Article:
I don't have the academic credentials of the Fed chairman, but it seems pretty odd that every time the market is set to drop a significant amount, the Fed lowers rates either on the Funds rate or the discount window. Stocks were tanking in August 2007, so the Fed cut the discount window rate by .5%. In mid September 2007, with the market tanking again, the Fed cut rates by .5%.
Yesterday markets around the world swooned. The DJIA, Nasdaq, and S&P futures indicated a big drop here. So what happens before the market opens? Bernanke cuts rates by .75%.
The cut can't be any more blatantly tied to the stock market. But is the Fed supposed to be worried about the stock market, or the general economy? Granted, the stock market influences the economy and the economy influences the stock market, but they are two independent entities that often go in different directions. There are probably economic reasons for another rate cut, but why should the stock market dictate when the cut comes?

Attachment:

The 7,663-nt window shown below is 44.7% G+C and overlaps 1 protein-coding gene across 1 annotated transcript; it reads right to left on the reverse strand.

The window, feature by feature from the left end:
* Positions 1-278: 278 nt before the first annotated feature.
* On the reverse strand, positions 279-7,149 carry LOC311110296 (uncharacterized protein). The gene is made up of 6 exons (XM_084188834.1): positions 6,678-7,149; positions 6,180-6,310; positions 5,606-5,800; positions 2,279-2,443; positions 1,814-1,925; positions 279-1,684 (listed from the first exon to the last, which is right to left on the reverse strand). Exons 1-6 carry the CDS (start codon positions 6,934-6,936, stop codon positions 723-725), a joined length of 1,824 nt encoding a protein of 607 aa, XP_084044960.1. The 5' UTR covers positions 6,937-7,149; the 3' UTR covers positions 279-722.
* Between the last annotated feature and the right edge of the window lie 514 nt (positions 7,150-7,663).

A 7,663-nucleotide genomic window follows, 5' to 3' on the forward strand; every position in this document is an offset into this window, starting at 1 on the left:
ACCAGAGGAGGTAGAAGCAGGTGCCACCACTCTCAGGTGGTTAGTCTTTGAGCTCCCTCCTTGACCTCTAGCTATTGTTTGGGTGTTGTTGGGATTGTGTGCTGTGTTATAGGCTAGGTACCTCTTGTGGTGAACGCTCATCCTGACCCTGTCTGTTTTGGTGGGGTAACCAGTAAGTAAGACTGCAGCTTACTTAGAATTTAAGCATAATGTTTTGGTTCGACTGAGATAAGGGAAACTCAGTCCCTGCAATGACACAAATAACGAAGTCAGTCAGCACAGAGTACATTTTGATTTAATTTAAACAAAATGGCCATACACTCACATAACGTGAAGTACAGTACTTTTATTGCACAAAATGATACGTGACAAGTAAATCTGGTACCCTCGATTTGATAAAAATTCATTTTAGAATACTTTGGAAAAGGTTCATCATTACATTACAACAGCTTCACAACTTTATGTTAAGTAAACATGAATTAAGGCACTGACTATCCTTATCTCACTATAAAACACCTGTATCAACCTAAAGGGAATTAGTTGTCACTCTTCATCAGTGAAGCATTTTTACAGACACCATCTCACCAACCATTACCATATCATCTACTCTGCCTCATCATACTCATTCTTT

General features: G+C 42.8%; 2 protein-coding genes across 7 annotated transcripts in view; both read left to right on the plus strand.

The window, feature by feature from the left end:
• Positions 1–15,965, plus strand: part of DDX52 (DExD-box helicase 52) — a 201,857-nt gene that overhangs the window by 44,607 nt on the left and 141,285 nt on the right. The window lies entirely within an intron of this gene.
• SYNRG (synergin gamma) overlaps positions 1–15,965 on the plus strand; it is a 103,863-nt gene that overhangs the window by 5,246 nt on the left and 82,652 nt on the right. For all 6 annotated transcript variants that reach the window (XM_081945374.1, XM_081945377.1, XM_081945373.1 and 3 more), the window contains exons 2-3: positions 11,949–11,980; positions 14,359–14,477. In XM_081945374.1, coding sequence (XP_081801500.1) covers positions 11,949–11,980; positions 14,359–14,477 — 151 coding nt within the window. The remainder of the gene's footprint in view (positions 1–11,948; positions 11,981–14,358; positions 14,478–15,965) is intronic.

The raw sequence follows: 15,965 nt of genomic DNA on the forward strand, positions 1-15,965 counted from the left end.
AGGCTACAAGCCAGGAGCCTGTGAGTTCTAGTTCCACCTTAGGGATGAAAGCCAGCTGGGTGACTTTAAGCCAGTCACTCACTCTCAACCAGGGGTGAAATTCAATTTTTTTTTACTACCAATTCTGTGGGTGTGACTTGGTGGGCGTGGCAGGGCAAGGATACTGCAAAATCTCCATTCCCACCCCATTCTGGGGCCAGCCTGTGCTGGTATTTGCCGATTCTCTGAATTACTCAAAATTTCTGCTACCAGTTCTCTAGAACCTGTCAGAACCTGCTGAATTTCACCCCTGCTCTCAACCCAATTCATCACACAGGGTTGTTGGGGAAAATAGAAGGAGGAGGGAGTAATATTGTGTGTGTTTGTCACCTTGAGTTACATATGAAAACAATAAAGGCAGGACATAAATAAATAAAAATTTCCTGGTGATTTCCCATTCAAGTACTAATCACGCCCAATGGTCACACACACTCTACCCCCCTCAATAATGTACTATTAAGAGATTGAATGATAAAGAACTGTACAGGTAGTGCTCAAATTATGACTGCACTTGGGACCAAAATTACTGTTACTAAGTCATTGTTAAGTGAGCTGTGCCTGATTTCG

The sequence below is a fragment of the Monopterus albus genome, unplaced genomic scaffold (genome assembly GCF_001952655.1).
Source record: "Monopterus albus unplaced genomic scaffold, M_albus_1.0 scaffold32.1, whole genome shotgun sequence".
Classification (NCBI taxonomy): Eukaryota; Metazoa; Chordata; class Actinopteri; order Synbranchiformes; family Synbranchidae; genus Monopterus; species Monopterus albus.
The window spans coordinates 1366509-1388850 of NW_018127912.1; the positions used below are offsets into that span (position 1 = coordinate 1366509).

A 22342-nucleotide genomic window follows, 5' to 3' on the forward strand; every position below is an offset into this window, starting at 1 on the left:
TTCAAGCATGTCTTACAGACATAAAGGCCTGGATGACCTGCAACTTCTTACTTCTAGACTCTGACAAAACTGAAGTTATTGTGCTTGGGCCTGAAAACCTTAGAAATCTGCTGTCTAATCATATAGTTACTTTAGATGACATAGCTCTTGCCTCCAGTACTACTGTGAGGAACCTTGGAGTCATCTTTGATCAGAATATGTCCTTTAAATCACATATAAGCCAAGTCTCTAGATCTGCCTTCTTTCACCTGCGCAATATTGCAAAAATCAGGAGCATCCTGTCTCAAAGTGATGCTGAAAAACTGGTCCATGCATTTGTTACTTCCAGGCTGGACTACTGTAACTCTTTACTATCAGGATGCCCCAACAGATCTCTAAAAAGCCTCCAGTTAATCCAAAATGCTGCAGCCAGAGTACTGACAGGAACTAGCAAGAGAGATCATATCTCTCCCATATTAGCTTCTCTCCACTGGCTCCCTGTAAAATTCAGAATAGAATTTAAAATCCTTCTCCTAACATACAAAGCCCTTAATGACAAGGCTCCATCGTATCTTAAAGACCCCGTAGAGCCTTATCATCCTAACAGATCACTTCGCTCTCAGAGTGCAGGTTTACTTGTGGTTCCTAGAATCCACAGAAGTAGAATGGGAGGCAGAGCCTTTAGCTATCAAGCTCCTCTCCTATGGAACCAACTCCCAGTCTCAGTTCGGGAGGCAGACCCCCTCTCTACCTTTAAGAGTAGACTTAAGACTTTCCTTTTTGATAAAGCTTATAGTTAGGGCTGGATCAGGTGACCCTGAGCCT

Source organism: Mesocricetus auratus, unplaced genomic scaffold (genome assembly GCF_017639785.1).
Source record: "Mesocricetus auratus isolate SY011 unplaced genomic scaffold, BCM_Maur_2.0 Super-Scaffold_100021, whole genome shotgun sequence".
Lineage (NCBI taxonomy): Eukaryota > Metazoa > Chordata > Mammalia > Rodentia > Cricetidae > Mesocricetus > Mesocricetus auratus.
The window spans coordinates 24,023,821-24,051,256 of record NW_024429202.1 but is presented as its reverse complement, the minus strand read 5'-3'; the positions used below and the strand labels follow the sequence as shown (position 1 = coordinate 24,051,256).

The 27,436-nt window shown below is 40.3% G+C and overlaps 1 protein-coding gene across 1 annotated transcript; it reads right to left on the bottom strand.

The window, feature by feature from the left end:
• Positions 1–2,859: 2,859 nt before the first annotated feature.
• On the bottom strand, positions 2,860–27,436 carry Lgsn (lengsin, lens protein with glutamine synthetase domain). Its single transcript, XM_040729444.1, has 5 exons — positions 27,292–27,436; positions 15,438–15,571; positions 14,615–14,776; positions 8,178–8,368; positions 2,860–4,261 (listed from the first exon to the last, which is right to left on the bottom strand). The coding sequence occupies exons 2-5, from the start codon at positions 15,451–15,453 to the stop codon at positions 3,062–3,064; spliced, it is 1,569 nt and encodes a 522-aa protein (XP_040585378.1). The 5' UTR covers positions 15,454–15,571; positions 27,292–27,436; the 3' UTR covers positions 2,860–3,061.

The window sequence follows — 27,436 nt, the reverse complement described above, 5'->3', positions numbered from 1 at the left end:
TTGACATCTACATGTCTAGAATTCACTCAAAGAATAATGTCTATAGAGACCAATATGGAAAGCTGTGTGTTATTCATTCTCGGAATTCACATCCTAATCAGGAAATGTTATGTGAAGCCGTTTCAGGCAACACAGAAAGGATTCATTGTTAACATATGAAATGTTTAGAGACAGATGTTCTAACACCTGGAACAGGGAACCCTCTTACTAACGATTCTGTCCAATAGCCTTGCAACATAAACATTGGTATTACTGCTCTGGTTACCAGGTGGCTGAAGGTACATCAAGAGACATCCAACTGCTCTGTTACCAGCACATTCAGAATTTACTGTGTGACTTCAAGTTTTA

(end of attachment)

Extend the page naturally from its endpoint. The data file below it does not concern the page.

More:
The last cut sent stocks to new highs. This one, so far seemed to have an early effect on futures, but at the time of writing the DJIA futures are once again down 500 points. Will there be another .75% cut at the end of the month or sooner? If the market keeps going lower, I'd bet on it.
Just wondering, is Bernanke aware that eventually he will run out of room to cut rates? Is inflation no longer a top concern?
Trying to stave off a recession by papering it over with money seems like a recipe for disaster. Holding the recession off can turn it into a depression.
I used to have a good impression of Bernanke. (Not for any economic reason. He gave a C to one of my law school professors--one that I didn't particularly like--when she took his class at Princeton. That made him ok in my book.) Since the summer, however, I have my doubts. But only history will judge. Greenspan, for example, was thought to be a genius until recently. We'll see with Bernanke.
As we say good bye to getting any kind of return on our savings accounts, I'm thinking of waiting for a bear market rally to buy one of the inverse ETFs.